The parents who allow their kids to be influenced by people outside the family circle have my respect and admiration. The trust you show when you hand the keys over to someone, like my 10U parents did with me, is such an amazing gift. When you hand the keys of influence over to the right people, your child is shaped for years to come. I had those individuals in my life growing up. It started with the example my parents set and continued with the amazing people I got to grow up around and be coached by.

 

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There is so much more to life than sports, and there is so much more to sports than wins and losses. If you allow it, life can emulate sport and sport can emulate life. It’s what keeps me coming back year after year, and it’s why I wear purple with pride. This organization allows me to mentor young ladies in more than the game of softball because the Extreme cares more about the people the kids will grow into than the win/loss record. That is why I’m here and continue to be here. The impact of great pillars in your son or daughter’s life may not be understood until years later, but know that as an ex ball player, the people who were my pillars are with me every day of my life. Even though it may be years since I have seen a teammate, coach, or a parent of a teammate, they are still with me. I had some amazing pillars in my life and I encourage people to consider this when you watch a practice, team-bonding event, or a conversation someone has with your kid.

 

As I get ready to turn 35 years old in May, I am once again full of reflection. I love this game because many 902460_637289129631188_700601677_o
people loved me through the trials and tribulations of the sport growing up. Keeping perspective when you are in a slump and encouraging your kid to keep going when it is hard adds value to their life for years to come. Lessons I learned and use today are from this game and the pillars that my parents surrounded me with.

 

Extreme Pride!

Jen “JD” Doehring

Experience is key for your Recreation or Select Travel Ball athlete

juniorThis is a question that many families struggle with in youth sports.  What is the right experience – Recreation or Select Travel Ball?  Families used to wrestle with this question when their child was around 12 or 13 years old, but now these talks start to take place around the ages of 7, 8, or 9 years old.  It is short sighted to just look at the league each plays in – one must consider the overall experience their athlete will have.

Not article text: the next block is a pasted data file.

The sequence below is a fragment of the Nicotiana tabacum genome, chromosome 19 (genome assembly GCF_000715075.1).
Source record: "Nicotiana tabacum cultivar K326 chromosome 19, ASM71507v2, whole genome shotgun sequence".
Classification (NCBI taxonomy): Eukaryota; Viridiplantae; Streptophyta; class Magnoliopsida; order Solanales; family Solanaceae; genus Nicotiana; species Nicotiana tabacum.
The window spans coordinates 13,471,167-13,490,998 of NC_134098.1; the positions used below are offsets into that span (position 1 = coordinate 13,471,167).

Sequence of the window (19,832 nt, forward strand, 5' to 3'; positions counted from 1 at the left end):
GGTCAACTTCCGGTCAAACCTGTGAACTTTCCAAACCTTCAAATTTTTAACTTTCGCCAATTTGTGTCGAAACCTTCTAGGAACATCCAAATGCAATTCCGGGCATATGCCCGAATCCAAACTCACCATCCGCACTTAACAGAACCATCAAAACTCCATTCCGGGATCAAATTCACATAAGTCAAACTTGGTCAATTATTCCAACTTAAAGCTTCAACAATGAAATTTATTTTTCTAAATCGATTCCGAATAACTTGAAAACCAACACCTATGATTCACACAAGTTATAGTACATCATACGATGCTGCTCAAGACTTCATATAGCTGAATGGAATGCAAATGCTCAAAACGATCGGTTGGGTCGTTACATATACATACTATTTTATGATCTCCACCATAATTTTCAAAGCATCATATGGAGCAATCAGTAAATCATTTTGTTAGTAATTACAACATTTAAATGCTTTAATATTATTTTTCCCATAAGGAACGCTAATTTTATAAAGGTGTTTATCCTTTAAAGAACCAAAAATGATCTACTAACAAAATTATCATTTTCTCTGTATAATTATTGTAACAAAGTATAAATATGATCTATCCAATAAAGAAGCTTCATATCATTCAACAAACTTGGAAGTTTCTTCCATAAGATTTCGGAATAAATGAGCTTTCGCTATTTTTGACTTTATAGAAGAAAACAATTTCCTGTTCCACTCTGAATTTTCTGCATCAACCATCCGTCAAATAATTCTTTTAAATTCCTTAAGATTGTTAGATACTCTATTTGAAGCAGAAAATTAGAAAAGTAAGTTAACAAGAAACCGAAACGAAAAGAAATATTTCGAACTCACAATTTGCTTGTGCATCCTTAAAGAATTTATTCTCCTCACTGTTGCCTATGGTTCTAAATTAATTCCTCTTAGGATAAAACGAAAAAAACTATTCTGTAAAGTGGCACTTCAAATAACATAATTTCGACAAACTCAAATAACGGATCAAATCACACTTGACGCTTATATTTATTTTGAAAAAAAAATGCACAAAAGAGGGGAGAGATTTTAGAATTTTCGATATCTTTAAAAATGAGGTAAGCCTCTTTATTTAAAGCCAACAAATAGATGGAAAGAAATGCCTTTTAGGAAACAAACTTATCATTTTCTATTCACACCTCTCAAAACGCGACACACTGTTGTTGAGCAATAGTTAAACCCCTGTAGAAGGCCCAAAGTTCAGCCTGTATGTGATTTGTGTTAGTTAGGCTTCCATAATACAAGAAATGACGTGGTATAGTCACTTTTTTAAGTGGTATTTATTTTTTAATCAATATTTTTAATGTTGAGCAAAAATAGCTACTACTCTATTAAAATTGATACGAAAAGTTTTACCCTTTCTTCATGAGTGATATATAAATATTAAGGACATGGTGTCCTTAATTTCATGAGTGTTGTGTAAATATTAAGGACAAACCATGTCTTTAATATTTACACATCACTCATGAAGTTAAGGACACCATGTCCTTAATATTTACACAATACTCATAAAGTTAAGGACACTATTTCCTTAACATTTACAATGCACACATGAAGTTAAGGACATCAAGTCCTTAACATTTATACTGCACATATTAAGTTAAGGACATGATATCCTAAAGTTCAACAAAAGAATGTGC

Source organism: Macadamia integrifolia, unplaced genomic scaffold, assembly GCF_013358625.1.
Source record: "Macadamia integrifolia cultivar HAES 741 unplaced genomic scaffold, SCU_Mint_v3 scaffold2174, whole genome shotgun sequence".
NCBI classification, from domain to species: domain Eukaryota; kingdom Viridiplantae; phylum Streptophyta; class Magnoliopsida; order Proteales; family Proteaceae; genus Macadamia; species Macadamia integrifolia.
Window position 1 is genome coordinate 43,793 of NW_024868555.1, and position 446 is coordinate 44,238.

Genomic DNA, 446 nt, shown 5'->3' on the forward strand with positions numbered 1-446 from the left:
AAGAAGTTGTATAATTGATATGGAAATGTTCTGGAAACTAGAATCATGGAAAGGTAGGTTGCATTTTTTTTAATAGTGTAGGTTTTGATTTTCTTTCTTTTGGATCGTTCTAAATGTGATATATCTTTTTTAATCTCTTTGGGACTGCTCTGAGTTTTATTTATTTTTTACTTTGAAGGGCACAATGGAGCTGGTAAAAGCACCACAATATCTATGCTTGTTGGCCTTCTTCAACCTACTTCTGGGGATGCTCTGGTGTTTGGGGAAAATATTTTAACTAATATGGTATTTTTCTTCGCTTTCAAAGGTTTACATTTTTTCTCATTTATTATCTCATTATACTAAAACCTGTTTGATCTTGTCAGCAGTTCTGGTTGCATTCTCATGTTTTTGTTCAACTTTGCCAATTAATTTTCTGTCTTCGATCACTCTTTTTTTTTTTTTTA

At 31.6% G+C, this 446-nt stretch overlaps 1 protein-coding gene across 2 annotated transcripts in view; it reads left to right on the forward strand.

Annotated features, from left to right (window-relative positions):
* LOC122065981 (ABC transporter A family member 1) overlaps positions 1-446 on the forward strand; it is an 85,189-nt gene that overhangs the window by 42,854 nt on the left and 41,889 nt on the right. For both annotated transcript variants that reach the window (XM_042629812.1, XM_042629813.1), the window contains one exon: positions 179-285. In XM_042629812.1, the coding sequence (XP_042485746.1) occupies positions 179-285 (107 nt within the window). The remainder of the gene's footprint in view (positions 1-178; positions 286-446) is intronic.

This question leads to many stressful discussions within the family.

This question leads to varying advice from those the family may seek for advice.

This question leads to strong opinions that get displayed on social media or in conversations in which one side of the question degrades the other side.

Here’s an exercise for you to get the true barometer on this question . . . go to Facebook and search Select Ball Has Ruined Our Youth and read one side of the coin. Then, type in Rec Ball Has Softened Our Youth to read the other side of the coin.

First let’s ask – what is the actual difference between rec ball and select ball? Make note of who you ask, because you are going to get a “pro-answer” from them on the side they lobby and vice versa. You will hear things like the cost is different, this one plays tournaments and that one doesn’t, this one has better competition and that one doesn’t, this one supports multi-sport athletes and that one doesn’t. Unfortunately through all the debate everyone is missing the actual important question – what is the right experience my athlete should have.

The key in finding the right experience is establishing goals. Goals #1 should be around the love of the game. Only a healthy experience will provide a true love and passion for anything. Goals around having fun, recreation, and activity for health, competition, life lessons, teamwork, and leadership are all components of a healthy experience. Seek out the right experience, not the right tagline.

As a club, we have looked in to the environments and the experiences that the typical 6, 7, and 8 year olds are having in the game of baseball and softball in our region. Currently, the experiences that 6-8 year olds have in baseball and softball are very inconsistent. Some teams at these ages may:

Head down an aggressive path with burnout right around the corner.

Spend most of the time focused on the games and competition portion but neglect the development and team portion of the sport.

Get together for a small 2-month season and kids are picking 4 leaf clovers in the outfield.

junior2We have designed our Junior program to provide the right experience for 6-8 year olds. It is a club-focused, all-inclusive program that provides the roadmap and monitoring needed to assure the right experience for our athletes and their families. We are not a select organization for 6-8 year olds; we are a club that walks hand in hand with the coaches and families to ensure the right experience in youth sports. The right experience should increase the love of the game for the kids each year they play, it should allow for them to pursue multiple sports building on their athleticism, it should combat burnout with a roadmap and a plan to develop the kids skills year in and year out.